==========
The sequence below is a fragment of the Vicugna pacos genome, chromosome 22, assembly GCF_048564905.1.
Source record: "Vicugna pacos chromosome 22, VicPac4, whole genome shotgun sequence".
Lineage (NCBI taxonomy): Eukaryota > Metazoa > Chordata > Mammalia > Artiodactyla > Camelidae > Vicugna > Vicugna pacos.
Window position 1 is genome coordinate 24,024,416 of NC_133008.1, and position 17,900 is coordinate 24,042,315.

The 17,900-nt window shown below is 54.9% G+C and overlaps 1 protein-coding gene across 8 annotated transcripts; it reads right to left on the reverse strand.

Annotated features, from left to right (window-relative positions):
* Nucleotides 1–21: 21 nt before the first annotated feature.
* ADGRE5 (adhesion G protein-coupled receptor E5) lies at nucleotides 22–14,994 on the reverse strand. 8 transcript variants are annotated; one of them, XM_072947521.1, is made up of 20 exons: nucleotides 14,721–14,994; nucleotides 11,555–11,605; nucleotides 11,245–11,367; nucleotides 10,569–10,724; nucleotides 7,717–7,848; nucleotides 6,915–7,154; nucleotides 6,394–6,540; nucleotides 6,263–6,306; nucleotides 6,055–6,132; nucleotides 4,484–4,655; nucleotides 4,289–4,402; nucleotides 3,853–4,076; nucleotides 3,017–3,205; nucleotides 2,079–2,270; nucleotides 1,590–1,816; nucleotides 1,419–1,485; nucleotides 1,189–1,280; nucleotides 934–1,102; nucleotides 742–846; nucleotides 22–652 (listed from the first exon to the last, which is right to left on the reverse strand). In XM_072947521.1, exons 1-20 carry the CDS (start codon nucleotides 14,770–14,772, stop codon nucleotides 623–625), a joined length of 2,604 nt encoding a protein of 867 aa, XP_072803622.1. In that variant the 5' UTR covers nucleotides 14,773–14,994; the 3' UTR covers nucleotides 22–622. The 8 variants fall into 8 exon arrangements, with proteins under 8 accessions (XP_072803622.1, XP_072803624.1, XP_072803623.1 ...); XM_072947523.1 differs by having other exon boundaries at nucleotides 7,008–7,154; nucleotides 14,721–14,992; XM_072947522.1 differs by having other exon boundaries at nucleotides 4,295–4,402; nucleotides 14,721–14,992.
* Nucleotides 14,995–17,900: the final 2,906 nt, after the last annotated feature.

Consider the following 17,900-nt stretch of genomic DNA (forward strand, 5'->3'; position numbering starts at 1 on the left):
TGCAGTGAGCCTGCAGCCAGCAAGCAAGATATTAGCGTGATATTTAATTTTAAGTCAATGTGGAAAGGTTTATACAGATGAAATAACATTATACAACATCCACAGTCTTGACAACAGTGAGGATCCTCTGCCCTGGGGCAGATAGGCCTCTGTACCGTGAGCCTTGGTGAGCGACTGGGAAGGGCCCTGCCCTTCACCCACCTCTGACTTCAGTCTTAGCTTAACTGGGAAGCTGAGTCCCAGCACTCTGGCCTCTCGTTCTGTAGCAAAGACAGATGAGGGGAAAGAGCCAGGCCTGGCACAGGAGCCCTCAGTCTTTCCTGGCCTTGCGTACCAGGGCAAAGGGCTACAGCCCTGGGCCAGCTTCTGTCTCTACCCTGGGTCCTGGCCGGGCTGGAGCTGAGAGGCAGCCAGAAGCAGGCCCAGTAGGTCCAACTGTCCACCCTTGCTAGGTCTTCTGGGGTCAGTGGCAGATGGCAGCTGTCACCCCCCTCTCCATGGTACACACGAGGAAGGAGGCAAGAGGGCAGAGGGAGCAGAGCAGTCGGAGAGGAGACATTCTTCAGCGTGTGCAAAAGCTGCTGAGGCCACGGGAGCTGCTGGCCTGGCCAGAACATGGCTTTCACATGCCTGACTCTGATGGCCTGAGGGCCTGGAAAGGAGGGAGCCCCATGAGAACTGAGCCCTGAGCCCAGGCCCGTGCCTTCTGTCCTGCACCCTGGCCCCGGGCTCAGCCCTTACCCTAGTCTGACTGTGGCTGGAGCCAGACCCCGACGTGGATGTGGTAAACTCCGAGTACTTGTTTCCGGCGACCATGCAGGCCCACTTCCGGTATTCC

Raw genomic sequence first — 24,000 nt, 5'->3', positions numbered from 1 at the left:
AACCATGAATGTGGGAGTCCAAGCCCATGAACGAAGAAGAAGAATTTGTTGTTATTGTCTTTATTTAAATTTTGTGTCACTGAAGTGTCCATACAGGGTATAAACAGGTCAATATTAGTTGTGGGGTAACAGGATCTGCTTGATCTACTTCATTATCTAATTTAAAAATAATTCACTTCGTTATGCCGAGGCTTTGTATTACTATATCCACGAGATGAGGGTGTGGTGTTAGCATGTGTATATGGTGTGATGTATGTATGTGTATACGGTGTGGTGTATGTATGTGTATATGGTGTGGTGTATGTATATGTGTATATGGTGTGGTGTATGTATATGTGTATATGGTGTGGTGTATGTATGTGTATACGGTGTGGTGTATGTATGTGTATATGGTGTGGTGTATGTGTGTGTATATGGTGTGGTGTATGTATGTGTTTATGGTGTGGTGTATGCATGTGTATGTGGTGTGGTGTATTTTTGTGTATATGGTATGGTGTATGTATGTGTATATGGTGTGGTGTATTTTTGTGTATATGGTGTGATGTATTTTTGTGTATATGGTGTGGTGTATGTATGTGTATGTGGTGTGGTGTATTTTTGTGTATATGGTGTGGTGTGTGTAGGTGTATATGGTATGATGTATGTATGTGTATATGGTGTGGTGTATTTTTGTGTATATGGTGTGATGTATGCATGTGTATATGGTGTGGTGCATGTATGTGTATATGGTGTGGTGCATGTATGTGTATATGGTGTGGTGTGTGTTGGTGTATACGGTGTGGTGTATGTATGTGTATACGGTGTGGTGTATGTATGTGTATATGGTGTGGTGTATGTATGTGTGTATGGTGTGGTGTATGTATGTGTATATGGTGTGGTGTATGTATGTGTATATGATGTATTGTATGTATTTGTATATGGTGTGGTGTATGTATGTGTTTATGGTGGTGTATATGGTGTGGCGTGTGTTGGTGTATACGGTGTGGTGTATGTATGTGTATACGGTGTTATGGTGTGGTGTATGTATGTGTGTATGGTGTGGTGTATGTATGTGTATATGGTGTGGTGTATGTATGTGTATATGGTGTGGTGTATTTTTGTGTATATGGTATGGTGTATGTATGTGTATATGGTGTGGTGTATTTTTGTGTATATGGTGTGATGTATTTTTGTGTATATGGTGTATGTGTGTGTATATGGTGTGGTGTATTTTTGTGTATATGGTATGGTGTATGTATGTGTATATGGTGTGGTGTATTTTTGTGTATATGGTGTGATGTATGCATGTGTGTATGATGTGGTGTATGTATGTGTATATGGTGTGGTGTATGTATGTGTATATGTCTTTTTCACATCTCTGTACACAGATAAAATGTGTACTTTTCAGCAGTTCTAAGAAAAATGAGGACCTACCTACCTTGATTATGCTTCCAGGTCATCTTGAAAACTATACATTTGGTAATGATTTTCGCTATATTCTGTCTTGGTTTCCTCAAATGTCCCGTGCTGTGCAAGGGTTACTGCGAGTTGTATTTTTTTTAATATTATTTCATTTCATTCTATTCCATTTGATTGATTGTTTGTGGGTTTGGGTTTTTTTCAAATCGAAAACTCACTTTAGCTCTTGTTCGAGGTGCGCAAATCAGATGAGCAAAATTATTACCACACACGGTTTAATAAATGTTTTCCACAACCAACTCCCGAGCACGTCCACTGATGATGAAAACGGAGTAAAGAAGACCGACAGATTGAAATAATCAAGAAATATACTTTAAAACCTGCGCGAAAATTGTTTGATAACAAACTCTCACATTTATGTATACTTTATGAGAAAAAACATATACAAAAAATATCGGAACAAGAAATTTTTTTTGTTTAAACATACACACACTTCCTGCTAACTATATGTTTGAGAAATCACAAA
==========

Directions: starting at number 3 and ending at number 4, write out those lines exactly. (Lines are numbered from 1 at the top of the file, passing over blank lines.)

Lineage (NCBI taxonomy): Eukaryota > Metazoa > Chordata > Mammalia > Artiodactyla > Camelidae > Vicugna > Vicugna pacos.
Window position 1 is genome coordinate 24,024,416 of NC_133008.1, and position 17,900 is coordinate 24,042,315.